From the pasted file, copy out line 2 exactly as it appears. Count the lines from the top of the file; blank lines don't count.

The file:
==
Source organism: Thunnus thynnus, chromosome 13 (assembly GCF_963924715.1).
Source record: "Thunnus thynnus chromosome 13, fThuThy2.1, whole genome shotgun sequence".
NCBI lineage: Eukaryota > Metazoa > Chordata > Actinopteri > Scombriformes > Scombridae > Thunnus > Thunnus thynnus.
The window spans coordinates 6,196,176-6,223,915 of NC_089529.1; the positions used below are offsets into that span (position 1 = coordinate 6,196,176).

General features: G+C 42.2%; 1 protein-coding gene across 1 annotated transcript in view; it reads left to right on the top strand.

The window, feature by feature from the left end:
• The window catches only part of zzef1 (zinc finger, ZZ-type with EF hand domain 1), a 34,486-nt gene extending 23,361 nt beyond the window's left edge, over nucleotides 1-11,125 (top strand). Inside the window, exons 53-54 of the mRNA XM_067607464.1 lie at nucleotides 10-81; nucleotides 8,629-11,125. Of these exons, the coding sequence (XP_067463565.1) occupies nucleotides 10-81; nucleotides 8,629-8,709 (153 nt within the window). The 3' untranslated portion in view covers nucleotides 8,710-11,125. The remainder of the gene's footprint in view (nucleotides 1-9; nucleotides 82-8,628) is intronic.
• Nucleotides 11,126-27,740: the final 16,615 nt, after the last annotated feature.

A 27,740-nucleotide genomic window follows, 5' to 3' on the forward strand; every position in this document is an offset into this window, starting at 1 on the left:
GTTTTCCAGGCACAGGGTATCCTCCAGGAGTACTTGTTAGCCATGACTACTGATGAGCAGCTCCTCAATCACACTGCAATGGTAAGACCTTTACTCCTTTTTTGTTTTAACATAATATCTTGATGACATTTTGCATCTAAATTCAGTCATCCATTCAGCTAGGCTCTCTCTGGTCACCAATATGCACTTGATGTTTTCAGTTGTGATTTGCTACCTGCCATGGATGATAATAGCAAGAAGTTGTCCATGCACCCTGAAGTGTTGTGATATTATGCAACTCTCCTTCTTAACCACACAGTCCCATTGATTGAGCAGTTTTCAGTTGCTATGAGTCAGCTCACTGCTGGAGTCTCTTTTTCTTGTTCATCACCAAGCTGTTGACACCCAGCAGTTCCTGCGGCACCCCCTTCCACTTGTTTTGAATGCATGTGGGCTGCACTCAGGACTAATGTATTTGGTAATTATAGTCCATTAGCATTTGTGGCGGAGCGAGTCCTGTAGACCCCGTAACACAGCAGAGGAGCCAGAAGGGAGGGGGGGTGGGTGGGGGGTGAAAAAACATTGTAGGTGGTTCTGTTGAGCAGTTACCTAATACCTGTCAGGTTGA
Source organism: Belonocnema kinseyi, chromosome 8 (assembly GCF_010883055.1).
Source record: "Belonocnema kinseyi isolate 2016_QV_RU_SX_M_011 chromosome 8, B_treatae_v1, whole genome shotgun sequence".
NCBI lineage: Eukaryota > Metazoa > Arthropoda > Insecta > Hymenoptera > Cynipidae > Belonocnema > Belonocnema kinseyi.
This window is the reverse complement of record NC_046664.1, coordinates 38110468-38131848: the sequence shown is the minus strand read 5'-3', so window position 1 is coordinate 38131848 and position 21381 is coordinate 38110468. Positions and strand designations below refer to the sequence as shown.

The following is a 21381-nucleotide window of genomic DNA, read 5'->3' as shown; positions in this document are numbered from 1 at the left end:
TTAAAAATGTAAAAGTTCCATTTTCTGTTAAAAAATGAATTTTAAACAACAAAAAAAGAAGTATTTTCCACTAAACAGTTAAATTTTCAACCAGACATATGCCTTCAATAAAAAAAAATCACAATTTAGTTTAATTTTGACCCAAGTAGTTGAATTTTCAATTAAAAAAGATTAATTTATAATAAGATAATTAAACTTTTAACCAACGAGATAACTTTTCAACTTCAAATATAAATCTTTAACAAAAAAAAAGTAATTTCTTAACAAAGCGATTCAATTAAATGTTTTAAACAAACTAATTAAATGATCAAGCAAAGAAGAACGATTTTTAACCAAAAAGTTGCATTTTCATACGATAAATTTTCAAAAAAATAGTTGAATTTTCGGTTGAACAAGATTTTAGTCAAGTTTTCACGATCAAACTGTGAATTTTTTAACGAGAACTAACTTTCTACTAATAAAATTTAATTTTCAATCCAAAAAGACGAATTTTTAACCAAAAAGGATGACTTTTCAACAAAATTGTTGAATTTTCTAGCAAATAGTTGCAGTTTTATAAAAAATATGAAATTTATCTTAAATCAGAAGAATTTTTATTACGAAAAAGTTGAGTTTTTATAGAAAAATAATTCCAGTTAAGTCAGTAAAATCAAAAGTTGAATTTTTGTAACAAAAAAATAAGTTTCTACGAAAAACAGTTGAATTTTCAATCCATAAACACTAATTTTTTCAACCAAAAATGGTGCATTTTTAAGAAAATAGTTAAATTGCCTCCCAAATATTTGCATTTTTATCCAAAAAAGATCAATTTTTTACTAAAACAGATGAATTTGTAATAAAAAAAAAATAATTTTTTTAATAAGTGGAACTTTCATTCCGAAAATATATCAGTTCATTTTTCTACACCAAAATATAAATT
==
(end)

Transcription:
Source record: "Thunnus thynnus chromosome 13, fThuThy2.1, whole genome shotgun sequence".